Latin American carriers are at a disadvantage to their US counterparts on services between the two regions. Bob Booth, chairman of the AvGroup, offers some suggestions on how to balance the scales.
In the July issue of Airline Business, Carole Shifrin wrote about AvNews' 10th International Airline CEO Conference in an excellent article and touched on the issues affecting the Latin American and Caribbean aviation industry.
She highlighted the US International Aviation Safety Assessment (IASA) programme which affects carriers from 22 countries in the region which are in Category 2 [for safety oversight] and whose airlines cannot therefore add capacity or place new aircraft for service to the USA. While all of us linked to the industry support the FAA's IASA programme, we would like to focus on the idea that the programme gives US carriers an unfair advantage.
While we do not believe this perception is correct, it exists. The problem that carriers from Cat 2 countries cannot add capacity while US carriers continue to add as they see fit is easy to fix. Some believe the countries don't want to restrict US carriers because they need the service and do not care if their national (most,if not all now privately owned) carriers cannot add capacity as long as the US carriers can.
This is easy to change: the FAA, with the help of the Department of Transportation, should freeze the capacity of the US carriers serving a Cat 2 country. If safety is found to be inadequate, it penalises the national carriers, with the idea that this will force governments to take action.
Some countries, such as the Dominican Republic and Venezuela, have been in Cat 2 since 1994 when the programme was introduced. A lack of "political will" and/or politics, coupled with corruption and stupidity, has not produced the necessary changes to get the countries back to Cat 1 status.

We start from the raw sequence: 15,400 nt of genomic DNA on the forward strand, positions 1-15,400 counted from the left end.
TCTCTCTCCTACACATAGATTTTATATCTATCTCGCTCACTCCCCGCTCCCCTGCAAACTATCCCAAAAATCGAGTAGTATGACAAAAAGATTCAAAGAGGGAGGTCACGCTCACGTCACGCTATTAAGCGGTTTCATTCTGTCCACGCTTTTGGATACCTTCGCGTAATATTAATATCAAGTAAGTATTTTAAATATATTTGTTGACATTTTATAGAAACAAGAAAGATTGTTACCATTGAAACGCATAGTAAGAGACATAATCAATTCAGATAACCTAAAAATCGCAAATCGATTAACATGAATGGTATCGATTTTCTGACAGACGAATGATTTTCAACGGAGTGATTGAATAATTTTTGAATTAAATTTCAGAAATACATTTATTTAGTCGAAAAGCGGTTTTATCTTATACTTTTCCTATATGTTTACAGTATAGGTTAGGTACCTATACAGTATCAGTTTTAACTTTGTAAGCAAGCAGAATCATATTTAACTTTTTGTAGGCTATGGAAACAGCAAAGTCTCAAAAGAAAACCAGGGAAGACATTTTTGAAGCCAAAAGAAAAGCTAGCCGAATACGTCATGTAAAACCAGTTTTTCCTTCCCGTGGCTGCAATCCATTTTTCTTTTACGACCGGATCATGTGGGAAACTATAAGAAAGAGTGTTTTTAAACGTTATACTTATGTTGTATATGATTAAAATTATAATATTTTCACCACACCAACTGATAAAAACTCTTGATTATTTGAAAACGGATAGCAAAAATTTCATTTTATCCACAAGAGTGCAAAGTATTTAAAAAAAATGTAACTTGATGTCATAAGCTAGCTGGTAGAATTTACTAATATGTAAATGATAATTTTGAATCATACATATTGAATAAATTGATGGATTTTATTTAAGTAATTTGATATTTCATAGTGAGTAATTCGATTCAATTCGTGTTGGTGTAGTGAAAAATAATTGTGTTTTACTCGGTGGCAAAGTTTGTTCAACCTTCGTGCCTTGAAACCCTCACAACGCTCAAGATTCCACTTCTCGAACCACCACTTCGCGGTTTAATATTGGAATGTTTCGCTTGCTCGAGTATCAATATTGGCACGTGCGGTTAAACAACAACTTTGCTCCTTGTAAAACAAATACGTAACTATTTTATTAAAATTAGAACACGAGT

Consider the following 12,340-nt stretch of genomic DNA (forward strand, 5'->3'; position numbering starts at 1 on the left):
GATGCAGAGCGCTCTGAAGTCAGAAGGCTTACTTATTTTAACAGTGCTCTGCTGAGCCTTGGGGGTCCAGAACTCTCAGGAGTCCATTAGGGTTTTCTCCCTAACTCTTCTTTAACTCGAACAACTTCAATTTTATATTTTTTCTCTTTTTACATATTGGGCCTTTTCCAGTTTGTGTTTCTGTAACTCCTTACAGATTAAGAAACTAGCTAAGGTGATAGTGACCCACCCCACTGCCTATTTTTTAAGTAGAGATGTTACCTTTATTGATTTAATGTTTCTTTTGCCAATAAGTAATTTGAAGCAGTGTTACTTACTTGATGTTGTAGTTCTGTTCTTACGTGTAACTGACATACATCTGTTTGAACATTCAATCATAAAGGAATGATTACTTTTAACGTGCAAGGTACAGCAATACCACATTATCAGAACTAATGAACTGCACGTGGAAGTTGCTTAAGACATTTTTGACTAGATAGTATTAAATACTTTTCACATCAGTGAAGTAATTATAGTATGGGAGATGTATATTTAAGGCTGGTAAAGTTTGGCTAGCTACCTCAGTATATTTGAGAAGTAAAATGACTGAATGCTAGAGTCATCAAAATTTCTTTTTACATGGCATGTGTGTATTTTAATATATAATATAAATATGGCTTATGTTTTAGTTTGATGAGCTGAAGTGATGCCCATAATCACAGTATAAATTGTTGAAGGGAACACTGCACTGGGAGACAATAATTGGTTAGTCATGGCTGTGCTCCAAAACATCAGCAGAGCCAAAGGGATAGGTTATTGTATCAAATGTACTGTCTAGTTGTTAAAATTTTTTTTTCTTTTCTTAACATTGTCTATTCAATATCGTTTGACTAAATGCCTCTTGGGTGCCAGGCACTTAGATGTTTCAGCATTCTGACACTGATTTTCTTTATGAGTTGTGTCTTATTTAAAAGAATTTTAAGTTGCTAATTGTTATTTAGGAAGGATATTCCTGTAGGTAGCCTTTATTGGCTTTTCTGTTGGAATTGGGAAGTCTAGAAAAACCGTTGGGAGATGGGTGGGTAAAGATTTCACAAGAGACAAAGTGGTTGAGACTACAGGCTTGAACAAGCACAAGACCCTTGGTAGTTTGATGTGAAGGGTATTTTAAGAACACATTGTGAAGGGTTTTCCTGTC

There are exceptions, such as Bolivia and Peru, which have returned to Cat 1, but most of the countries are stagnating in Cat 2. The accompanying table shows how the US carriers' market share has grown since 1990. While Cat 2 is not necessarily the cause of this growth, the table shows that US carriers do not need FAA assistance.
How can these issues be resolved? First, the USA should freeze the US carriers' capacity into Cat 2 countries. Apart from levelling the playing field, this would put far more pressure on the countries involved than anything else. And the US carriers would also lobby those countries to take steps to regain Cat 1 status sooner.
Second, open up the US market to Latin American carriers so they can serve major domestic points while offering cabotage within the USA on direct service to and from Latin America - as is being proposed for NAFTA countries. Foreign ownership in the region at large should also be opened up.
These actions, while perhaps not solving the market share issue, would dispel the current perception that Latin American carriers are unfairly treated and prove that the USA sees Latin America as a real partner in the development of air transportation throughout the region.
While foreign ownership may benefit US carriers, it will provide new capital for Latin American carriers in need of equity partners and US technology. It could also allow foreign carriers to invest in a US carrier.
This is wishful thinking perhaps - but a good idea, both economically and politically, at a time when the USA needs all the friends in the western hemisphere it can get.
Source: Airline Business